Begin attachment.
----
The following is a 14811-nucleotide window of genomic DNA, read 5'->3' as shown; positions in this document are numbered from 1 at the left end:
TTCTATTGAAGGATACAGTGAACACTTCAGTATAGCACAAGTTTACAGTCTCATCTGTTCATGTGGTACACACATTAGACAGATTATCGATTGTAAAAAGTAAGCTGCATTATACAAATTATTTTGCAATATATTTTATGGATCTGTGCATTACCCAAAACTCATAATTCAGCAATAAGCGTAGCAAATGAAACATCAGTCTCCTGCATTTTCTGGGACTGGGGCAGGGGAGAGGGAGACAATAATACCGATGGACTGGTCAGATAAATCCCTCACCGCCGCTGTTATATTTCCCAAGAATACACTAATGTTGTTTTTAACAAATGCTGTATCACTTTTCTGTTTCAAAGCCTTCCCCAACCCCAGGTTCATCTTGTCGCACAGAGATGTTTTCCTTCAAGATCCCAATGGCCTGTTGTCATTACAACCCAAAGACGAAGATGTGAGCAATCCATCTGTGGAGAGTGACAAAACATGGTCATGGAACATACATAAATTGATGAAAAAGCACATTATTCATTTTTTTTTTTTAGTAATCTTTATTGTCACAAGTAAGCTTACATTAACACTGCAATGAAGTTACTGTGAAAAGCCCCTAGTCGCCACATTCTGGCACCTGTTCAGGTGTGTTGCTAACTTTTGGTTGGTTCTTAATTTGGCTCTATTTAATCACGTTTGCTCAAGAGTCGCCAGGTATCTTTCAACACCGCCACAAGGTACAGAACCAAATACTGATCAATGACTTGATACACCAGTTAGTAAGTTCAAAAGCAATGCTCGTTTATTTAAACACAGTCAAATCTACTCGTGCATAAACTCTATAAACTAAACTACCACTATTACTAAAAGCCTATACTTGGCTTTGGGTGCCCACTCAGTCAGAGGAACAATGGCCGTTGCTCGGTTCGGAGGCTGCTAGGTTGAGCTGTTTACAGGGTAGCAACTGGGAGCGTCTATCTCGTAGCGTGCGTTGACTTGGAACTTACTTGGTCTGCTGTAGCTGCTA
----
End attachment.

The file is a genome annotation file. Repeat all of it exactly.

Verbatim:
The following is a 14811-nucleotide window of genomic DNA, read 5'->3' as shown; positions in this document are numbered from 1 at the left end:
TTCTATTGAAGGATACAGTGAACACTTCAGTATAGCACAAGTTTACAGTCTCATCTGTTCATGTGGTACACACATTAGACAGATTATCGATTGTAAAAAGTAAGCTGCATTATACAAATTATTTTGCAATATATTTTATGGATCTGTGCATTACCCAAAACTCATAATTCAGCAATAAGCGTAGCAAATGAAACATCAGTCTCCTGCATTTTCTGGGACTGGGGCAGGGGAGAGGGAGACAATAATACCGATGGACTGGTCAGATAAATCCCTCACCGCCGCTGTTATATTTCCCAAGAATACACTAATGTTGTTTTTAACAAATGCTGTATCACTTTTCTGTTTCAAAGCCTTCCCCAACCCCAGGTTCATCTTGTCGCACAGAGATGTTTTCCTTCAAGATCCCAATGGCCTGTTGTCATTACAACCCAAAGACGAAGATGTGAGCAATCCATCTGTGGAGAGTGACAAAACATGGTCATGGAACATACATAAATTGATGAAAAAGCACATTATTCATTTTTTTTTTTTAGTAATCTTTATTGTCACAAGTAAGCTTACATTAACACTGCAATGAAGTTACTGTGAAAAGCCCCTAGTCGCCACATTCTGGCACCTGTTCAGGTGTGTTGCTAACTTTTGGTTGGTTCTTAATTTGGCTCTATTTAATCACGTTTGCTCAAGAGTCGCCAGGTATCTTTCAACACCGCCACAAGGTACAGAACCAAATACTGATCAATGACTTGATACACCAGTTAGTAAGTTCAAAAGCAATGCTCGTTTATTTAAACACAGTCAAATCTACTCGTGCATAAACTCTATAAACTAAACTACCACTATTACTAAAAGCCTATACTTGGCTTTGGGTGCCCACTCAGTCAGAGGAACAATGGCCGTTGCTCGGTTCGGAGGCTGCTAGGTTGAGCTGTTTACAGGGTAGCAACTGGGAGCGTCTATCTCGTAGCGTGCGTTGACTTGGAACTTACTTGGTCTGCTGTAGCTGCTA